Most of the graphics in my designs I have made myself, save for a few. Of these few, most were licensed for copyright-free reuse, with or without requiring attribution (although I did attribute all of them). The graduate gown and the iPhone camera interface superimposed onto the phone in Image 1 were taken from commercial sites – an online clothing store and a news site, respectively. Boltraffio’s painting (a work out of copyright itself) was taken from the Google Cultural Institute database. I acknowledge that I may be liable for misuse of intellectual property, however I have taken pains to reference and acknowledge all third-party content in my work. However, the very substance of my work relies on its reference to pre-existing themes and easily recognisable cultural symbols; Image 2 especially, with its parody of Shakespeare’s Romeo and Juliet. Thus, it can be considered fair use. That these images are being produced as part of a university assignment too certifies that I am using these in an educational context rather than commercial.



Benjamin, W. 1970, ‘The Work of Art in the Age of Mechanical Reproduction’, in Arendt, H. & Benjamin, W., (eds) Illuminations, Cape. Pp. 219-226.

Cohen, M. S. 2006, The Allegory of the Cave, University of Washington, viewed 15 October 2016, <https://faculty.washington.edu/smcohen/320/cave.htm&gt;.

Meese, J., Gibbs, M., Carter, M., Arnold, M., Nansen, B., Kohn, T. 2015, ‘Selfies at Funerals: Mourning and Presencing on Social Media Platforms’, International Journal of Communications, vol. 9, pp. 1818-1831.


Ananian, 2014, Young Man Exhibiting a Serious Expression, Wikimedia Commons, viewed 22 October 2016, <https://commons.wikimedia.org/wiki/File:Young_man_exhibiting_a_serious_expression.jpg>.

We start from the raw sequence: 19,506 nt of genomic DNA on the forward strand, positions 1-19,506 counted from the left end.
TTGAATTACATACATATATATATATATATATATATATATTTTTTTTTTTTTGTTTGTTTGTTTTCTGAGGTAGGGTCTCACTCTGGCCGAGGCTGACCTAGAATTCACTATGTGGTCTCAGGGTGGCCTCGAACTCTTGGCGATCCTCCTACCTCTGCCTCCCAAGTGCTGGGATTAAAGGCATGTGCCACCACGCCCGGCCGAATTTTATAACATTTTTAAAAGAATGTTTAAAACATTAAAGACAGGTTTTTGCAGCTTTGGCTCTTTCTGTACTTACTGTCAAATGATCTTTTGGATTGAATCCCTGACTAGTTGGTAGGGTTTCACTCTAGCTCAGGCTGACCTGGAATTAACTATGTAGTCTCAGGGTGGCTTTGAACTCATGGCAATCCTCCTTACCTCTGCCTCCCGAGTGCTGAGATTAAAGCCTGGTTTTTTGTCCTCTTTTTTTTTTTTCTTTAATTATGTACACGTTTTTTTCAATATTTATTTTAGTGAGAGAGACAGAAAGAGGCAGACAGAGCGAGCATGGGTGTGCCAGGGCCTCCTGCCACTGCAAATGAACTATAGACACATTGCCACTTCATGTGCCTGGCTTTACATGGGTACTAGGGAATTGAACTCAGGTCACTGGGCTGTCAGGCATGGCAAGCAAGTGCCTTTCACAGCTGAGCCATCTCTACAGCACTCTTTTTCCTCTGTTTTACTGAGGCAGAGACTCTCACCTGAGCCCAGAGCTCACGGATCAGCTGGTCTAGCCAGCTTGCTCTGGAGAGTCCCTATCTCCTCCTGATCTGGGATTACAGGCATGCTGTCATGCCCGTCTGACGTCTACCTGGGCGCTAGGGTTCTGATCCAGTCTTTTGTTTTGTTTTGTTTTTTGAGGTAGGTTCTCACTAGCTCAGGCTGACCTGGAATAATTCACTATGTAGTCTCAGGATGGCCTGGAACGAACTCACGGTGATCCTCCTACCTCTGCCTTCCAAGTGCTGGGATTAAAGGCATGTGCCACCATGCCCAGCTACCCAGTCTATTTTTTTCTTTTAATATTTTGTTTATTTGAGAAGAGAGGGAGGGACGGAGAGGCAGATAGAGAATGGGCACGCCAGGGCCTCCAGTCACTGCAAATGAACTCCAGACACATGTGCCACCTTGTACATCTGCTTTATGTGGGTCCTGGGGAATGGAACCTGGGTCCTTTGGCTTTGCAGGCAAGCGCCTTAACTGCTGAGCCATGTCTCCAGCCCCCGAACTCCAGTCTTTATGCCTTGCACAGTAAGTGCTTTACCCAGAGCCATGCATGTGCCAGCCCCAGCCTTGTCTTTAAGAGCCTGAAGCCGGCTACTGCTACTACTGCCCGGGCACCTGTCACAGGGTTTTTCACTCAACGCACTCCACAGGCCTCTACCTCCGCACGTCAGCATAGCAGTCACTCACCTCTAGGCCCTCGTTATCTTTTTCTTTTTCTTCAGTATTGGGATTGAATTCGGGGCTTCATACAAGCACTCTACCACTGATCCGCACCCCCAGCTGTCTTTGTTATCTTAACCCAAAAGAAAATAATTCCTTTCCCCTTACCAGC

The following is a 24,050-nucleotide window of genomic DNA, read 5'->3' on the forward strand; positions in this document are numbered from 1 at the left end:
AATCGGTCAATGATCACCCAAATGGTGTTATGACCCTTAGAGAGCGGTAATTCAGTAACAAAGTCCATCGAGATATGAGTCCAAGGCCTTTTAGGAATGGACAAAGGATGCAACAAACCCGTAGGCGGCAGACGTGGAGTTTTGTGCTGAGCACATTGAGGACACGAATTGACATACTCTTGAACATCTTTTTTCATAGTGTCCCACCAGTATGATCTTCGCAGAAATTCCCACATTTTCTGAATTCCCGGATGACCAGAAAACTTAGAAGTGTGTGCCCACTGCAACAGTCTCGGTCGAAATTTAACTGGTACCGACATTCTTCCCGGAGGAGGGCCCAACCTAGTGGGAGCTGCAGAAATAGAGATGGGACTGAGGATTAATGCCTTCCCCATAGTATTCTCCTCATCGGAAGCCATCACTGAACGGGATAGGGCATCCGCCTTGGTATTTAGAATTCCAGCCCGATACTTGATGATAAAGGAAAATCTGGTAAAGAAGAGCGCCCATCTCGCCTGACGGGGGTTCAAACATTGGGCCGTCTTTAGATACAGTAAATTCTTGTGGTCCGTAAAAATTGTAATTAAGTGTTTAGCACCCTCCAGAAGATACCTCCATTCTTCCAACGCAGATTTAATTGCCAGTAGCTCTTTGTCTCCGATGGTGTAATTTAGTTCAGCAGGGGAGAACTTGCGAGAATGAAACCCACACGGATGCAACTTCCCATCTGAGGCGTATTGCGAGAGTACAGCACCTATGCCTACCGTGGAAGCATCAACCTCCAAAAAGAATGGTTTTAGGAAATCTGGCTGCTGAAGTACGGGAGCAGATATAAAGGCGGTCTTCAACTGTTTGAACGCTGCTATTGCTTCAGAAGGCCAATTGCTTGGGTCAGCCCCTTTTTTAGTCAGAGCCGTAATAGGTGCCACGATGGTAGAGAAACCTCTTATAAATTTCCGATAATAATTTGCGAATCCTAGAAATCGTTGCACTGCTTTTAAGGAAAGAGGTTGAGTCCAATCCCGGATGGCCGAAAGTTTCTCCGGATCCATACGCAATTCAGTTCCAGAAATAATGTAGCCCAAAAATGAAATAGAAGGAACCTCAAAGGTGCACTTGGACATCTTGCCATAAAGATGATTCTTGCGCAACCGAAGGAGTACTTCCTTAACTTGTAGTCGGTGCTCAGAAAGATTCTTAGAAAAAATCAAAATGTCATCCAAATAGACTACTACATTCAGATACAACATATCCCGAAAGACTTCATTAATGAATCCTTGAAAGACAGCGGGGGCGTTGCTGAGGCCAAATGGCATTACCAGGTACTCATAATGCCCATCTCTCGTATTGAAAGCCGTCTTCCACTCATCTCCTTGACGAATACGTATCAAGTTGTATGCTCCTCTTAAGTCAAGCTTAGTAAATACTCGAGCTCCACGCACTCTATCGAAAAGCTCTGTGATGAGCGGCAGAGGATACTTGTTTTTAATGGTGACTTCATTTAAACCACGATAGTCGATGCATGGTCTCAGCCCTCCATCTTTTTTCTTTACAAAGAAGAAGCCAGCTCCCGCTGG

Arnold, K. n.d., Business Man Black Silhouette, Public Domain Pictures.net, viewed 18 October 2016, <http://www.publicdomainpictures.net/view-image.php?image=57473&picture=business-man-black-silhouette>.

Cohen, M. S. 2006, The Allegory of the Cave, University of Washington, viewed 15 October 2016, <https://faculty.washington.edu/smcohen/320/cave.htm&gt;.

Dorr, T. 2010, Bride and Groom, Flickr, viewed 15 October 2016, <https://www.flickr.com/photos/timdorr/4803363173>.

Bachelor Graduation Gown Set for UNSW – Arts and Social Science, Gown Town, viewed 22 October 2016, <http://www.gowntown.com.au/gowns/unsw/bachelor-arts-and-social-sciences>.

World Super Cars, iPhone 6S Rose Gold, Wikimedia Commons, viewed 18 October 2016, <https://en.wikipedia.org/wiki/IPhone_6S >.

Video Recording Frame png, AnandTech, viewed 22 October 2016, <http://www.anandtech.com/show/7335/the-iphone-5s-review/11>.


Boltraffio, G. A. c. 1490, Portrait of a Youth Crowned with Flowers, Google Cultural Institute, viewed October 22 2016, <https://www.google.com/culturalinstitute/beta/asset/portrait-of-a-youth-crowned-with-flowers/tAHnLxFAAbJodg>.

Dantemann, 2009, Stone Masonry, viewed October 22 2016, <https://pixabay.com/en/wall-stone-masonry-castle-wall-578204/>.


Image 1



Leave a Reply

Fill in your details below or click an icon to log in:

WordPress.com Logo

You are commenting using your WordPress.com account. Log Out /  Change )

Google+ photo

You are commenting using your Google+ account. Log Out /  Change )

Twitter picture

You are commenting using your Twitter account. Log Out /  Change )

Facebook photo

You are commenting using your Facebook account. Log Out /  Change )


Connecting to %s